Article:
Day 11: Hovenweep to Bryce Canyon

Hovenweep, Utah—Glen Canyon Dam, Arizona—Bryce Canyon, Utah

Hovenweep is actually closer to Mesa Verde than Arches and very close to the Colorado border. We visited the Square Tower Group. There are several other groups nearby with similar historical backgrounds. The word Hovenweep is an Ute word meaning "deserted valley." These buildings were occupied by the same groups who were at Mesa Verde. It was very hot this morning and again, no shower. After our "dunking-the-head-in-the-sink routine" we went to the visitor center. There was some guy in there, not too friendly though.

Hovenweep Castle

Hovenweep Castle.

We walked over to the structures lining the small canyon. There was one large building above the canyon and several inside the canyon. There were more people there than I expected here. The castle was all right. Nothing too impressive, aside from the astronomical significance. The Anasazi used the site as a calendar. Windows in the side of the structure marked the solstices and equinoxes by the position of the sunlight coming through these windows at sunset.

Driving out the way we came in, we passed by only a few houses (which didn't appear to have electricity or running water), plenty of windmills with water tanks below, and the Hatch trading post. Thirty miles later we were back on the main road, US 191 south. We took this down to Bluff, UT where we turned on US 163 southwest to Monument Valley. The next town after Bluff was Mexican Hat, named for a large stone in the shape of a sombrero that rests on top of a stone tower, like the South of the Border sombrero on that large tower in South Carolina, except this one's natural. After this tiny, dusty town we crossed over the San Juan River and into the Navajo Indian Reservation and Monument Valley, passing many trading posts.

The Navajo Nation is the largest reservation and seems to be the most organized as far as government goes. They have their own signs for buckling seat belts - IT'S NAVAJO LAW, and there were Navajo construction crews on the roads. Monument Valley was nice, not as large as I expected, but it was cool. Passed through Monument Pass (5,209 ft) and drove into the town of Kayenta, AZ. Picked up US 160 which goes by Navajo National Monument and then turned northwest on AZ 98. Along this road were many power lines that seemed to go on forever. Big huge towers that are shaped like people, two legs and two arms holding up the lines. The towers had to be over a mile apart holding up the sagging lines. This road goes to Page, AZ, another larger town. I guess the towns had to be larger out here because they are much farther apart, in the last 175 miles we've only passed through 4 towns.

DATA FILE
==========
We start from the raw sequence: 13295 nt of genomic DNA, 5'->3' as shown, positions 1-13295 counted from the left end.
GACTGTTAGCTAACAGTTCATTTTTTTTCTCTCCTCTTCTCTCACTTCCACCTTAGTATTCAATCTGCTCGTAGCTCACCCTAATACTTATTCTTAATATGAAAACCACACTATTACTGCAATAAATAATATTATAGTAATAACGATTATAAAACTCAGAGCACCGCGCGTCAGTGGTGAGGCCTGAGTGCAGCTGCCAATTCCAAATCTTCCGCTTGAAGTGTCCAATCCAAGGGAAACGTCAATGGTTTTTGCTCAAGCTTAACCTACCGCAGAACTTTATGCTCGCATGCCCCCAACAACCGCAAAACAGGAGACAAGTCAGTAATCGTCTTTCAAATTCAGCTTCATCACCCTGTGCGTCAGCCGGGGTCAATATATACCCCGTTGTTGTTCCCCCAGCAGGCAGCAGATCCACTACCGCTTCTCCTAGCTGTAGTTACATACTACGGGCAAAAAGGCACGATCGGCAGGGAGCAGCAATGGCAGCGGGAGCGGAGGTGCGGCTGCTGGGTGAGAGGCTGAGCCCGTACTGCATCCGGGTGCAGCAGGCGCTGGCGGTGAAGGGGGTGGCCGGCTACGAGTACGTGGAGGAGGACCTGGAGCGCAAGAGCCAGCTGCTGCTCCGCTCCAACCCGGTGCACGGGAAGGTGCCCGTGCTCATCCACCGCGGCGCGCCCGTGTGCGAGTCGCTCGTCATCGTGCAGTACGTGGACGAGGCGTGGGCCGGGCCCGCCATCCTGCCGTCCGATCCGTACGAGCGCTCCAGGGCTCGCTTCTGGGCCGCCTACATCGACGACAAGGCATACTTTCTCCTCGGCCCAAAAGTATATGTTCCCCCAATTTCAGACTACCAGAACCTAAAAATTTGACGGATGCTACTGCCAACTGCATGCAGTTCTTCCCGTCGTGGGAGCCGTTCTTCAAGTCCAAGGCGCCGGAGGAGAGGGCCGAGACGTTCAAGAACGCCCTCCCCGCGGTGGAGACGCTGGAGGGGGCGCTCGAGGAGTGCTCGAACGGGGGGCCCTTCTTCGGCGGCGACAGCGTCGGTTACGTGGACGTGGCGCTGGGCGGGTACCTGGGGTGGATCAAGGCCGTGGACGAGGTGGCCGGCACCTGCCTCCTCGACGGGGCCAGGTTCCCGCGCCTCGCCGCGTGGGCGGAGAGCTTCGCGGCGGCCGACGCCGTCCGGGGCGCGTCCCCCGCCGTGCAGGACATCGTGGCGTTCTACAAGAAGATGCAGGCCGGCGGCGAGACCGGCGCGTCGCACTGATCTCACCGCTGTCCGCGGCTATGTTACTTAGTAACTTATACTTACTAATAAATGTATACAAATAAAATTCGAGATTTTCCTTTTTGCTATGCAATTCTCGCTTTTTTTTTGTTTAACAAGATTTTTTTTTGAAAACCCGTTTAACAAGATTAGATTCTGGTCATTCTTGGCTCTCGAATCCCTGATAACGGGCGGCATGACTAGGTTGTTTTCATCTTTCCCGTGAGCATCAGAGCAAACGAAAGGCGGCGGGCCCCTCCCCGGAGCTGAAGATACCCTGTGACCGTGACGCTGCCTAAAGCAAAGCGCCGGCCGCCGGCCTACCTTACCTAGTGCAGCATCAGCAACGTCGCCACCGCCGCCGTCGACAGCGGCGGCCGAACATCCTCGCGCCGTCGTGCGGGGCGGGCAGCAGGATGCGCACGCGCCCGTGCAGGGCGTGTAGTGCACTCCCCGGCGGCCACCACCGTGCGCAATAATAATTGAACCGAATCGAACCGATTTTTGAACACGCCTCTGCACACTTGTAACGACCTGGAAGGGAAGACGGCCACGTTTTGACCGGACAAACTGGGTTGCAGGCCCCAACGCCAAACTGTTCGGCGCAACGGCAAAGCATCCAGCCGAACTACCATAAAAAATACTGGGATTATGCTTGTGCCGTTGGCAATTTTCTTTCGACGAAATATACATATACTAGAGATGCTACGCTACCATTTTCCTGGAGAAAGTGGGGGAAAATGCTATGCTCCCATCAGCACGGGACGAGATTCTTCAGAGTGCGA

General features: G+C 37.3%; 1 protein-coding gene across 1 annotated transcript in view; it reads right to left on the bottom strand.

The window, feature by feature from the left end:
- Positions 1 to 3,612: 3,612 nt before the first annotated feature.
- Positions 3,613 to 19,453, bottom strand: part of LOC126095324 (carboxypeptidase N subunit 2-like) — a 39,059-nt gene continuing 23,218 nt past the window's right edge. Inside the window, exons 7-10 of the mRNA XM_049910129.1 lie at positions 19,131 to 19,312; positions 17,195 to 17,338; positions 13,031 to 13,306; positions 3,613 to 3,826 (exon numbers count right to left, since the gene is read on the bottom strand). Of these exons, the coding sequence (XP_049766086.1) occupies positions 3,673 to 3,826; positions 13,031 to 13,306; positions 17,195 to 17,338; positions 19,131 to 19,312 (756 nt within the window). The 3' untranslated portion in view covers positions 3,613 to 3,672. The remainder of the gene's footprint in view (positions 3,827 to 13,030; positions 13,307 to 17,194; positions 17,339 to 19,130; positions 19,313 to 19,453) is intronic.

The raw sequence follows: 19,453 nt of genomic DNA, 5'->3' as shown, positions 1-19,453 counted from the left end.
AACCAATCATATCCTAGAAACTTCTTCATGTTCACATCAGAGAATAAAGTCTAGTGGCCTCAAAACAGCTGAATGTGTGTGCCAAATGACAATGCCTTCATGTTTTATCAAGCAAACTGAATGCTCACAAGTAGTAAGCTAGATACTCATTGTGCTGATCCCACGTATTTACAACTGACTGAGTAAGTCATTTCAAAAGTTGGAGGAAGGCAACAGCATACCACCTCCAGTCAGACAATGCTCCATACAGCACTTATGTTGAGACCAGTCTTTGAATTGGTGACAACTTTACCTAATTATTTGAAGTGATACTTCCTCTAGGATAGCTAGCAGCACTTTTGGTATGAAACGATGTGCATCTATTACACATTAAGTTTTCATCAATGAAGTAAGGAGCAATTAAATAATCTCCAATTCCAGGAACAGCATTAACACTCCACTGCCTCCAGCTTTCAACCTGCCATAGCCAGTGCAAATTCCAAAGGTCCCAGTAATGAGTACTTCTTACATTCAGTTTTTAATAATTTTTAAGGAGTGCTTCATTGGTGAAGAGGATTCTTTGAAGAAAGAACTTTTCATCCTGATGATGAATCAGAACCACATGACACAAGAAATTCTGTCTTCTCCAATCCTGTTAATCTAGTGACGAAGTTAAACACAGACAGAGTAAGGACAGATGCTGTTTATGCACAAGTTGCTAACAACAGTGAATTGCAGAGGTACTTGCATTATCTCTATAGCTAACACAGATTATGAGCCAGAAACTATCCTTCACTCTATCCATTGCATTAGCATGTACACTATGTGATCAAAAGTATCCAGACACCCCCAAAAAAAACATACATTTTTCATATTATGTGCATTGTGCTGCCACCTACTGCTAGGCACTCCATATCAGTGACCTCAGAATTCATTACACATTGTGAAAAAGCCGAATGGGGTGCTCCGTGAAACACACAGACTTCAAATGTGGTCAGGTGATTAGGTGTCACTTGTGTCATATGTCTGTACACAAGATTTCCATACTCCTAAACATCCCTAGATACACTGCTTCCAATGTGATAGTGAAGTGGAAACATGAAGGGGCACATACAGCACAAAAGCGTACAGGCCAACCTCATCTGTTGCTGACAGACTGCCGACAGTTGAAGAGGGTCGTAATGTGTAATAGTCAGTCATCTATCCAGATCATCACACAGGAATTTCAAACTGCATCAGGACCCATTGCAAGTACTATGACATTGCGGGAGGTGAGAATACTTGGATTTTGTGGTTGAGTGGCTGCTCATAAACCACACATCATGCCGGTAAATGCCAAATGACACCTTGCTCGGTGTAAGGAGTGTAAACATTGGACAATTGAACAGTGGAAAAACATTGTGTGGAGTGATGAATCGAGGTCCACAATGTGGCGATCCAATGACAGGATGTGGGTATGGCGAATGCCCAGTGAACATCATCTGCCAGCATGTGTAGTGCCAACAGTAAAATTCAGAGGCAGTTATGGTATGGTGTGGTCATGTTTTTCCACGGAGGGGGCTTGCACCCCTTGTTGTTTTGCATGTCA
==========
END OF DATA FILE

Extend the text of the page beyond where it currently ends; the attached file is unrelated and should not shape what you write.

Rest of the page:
Glen Canyon Dam, Lake Powell, Arizona

Glen Canyon Dam, Lake Powell, Arizona.

Glen Canyon Bridge

Glen Canyon Bridge.

Page actually has an airport and it is situated above the Colorado River. In Page we picked up US 89 in a westerly direction. Once you've gone through Page, you pass over the Glen Canyon Dam. We crossed over the river on a large steel arch bridge, the kind you always see in car commercials. The bridge is attached to the smooth, steep canyon walls that shelter the river. On crossing this bridge we were leaving the Navajo Indian Reservation and entering the Glen Canyon National Recreation Area. We did not drive over the dam, the dam, and Lake Powell, were to the north as we drove across the bridge. Jim, the ranger from Arches, called this lake a large evaporation pit and added that enough water is lost there each day from evaporation to water the entire Midwest.